St. Michael’s College will soon welcome a new principal.
The college announced that Randy Boyagoda will be stepping into the role of principal and vice-president of the University of St. Michael’s College effective July 1.
Boyagoda has had a lengthy career in education, including work as a postdoctoral fellow and assistant professor of English at the University of Notre Dame, as a professor of American Studies at Ryerson University, as the chair of the English department at Ryerson, and most recently as the Director of Zone Learning at Ryerson.
The Zone Learning program at Ryerson University is a new take on education; it inserts startup culture and methodology into a classroom setting, allowing students from different fields to come together and create something new and exciting.
“My job for the past three years has been to help grow this program to create opportunities for students basically to live out the mission of the university beyond the classroom. In year one we had thirteen students in one zone, three years later we have 650 students in ten zones,” he explained. “I’m an English professor. It isn’t because I’m a tech guy or a business guy, it’s because we saw the energy and creativity involved with startup culture an opportunity to take Ryerson’s kind of mission to provide career relevant, professionally-engaged education and reimagine it for the 21st century.”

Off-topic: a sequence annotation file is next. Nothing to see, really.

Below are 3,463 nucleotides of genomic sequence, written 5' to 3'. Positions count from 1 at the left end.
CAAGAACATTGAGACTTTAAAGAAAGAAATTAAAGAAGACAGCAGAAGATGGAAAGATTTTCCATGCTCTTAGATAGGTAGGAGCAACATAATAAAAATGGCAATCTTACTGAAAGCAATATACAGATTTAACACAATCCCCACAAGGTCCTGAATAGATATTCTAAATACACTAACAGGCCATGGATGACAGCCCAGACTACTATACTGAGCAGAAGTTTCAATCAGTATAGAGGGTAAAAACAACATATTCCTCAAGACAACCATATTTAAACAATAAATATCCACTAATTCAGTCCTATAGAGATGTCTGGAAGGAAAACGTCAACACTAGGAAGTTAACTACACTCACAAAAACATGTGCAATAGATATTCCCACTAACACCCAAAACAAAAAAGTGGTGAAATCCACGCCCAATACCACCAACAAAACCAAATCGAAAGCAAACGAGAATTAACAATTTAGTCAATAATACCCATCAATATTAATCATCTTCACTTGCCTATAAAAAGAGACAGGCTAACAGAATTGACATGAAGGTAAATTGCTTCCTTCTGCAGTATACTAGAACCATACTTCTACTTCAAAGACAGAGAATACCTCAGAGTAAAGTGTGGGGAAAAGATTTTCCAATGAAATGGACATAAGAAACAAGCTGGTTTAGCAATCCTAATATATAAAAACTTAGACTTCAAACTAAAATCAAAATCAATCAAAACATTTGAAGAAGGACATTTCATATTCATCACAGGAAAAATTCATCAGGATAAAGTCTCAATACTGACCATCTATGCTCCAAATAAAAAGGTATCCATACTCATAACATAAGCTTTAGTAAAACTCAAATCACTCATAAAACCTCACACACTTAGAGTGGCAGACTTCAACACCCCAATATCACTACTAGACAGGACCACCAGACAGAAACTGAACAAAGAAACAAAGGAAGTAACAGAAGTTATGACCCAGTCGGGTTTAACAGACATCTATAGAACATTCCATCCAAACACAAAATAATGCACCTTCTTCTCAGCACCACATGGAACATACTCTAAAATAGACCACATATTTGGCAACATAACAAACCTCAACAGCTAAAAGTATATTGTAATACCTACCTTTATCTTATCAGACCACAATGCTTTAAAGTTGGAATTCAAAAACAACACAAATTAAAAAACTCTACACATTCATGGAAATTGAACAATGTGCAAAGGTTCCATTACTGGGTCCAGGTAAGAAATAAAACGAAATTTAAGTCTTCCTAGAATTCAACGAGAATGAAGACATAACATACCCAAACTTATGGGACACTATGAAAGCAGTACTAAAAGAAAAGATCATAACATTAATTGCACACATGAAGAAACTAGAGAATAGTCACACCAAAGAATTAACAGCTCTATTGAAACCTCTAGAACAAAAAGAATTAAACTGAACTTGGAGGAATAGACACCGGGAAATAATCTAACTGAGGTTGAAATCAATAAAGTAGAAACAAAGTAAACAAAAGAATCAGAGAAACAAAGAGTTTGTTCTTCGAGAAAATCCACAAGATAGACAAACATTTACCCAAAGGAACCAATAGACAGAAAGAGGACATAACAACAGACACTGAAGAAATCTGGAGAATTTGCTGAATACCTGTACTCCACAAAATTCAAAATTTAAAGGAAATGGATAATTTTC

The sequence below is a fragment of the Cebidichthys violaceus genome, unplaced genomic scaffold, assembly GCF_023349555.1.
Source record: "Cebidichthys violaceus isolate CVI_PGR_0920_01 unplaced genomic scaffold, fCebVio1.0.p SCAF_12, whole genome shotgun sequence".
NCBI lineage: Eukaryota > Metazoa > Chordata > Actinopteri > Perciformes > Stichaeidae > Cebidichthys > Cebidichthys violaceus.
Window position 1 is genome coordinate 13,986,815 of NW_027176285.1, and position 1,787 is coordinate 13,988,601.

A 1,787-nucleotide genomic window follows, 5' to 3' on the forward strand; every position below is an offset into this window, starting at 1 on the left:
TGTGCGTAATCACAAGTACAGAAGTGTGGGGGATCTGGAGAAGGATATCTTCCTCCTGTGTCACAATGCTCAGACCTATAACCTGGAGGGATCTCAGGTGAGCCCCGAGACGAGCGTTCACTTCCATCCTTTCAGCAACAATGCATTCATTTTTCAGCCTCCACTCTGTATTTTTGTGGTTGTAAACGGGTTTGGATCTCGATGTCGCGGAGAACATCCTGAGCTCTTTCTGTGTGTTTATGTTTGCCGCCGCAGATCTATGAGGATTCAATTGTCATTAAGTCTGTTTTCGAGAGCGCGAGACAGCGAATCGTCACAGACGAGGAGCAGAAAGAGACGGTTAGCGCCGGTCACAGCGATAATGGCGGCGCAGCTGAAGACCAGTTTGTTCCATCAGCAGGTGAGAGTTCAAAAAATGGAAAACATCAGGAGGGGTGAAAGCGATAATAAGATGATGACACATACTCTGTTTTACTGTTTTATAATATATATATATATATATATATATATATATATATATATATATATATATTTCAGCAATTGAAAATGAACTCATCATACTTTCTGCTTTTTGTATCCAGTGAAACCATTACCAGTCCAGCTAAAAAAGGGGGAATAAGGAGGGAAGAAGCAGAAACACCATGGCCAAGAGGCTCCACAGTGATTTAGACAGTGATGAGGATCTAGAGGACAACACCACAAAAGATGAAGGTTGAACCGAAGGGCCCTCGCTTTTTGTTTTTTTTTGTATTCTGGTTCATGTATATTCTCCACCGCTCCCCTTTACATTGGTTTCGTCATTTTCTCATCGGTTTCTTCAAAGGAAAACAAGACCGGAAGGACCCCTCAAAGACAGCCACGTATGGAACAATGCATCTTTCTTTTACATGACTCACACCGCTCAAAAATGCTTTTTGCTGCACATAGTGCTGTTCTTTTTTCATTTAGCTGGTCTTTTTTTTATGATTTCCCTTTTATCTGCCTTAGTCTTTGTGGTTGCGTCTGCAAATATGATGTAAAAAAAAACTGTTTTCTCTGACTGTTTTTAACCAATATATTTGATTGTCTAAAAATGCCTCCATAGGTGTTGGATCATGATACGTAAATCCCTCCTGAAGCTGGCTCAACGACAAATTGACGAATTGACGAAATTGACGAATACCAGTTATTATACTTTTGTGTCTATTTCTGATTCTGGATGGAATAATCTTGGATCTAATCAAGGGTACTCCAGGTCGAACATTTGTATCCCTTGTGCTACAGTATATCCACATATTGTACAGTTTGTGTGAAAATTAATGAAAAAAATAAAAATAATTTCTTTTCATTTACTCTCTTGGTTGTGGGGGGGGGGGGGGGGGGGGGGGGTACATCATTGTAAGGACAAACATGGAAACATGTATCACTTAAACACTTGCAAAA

Boyagoda thinks of Ryerson University as a school that is constantly trying to improve and wants to bring this spirit of self-improvement to St. Michael’s College.
“How can we ever better a place when [mass communications theorist Marshall] McLuhan was here and [French philosopher] Etienne Gilson was here? You know, I think instead the idea here is to be inspired by that history and to believe and to work to make sure the best years are ahead for our students, our faculty, and our staff,” he said.
Having completed his undergraduate degree at U of T in 1999, Boyagoda is no stranger to the campus, and reminisces about his personal experience while attending U of T as an undergrad.
“I think what I enjoyed about being here is, it’s sort of like pitching from Yankee stadium, right? I mean, this is a school like no other in Canada and like a few in the world and the range of educational experiences and intellectual opportunities at U of T are amazing.”
Boyagoda also noted that the college system at U of T is important for offering different types of communities and compensates for the school’s large size.
“In that mix, St. Mike’s has a really important role to play, I think. Providing what I would describe as an inclusive and demanding place, we want the very best of you, we believe in you, we believe in what you want to do and that means living out the fullness of your aspirations as a student and a person.”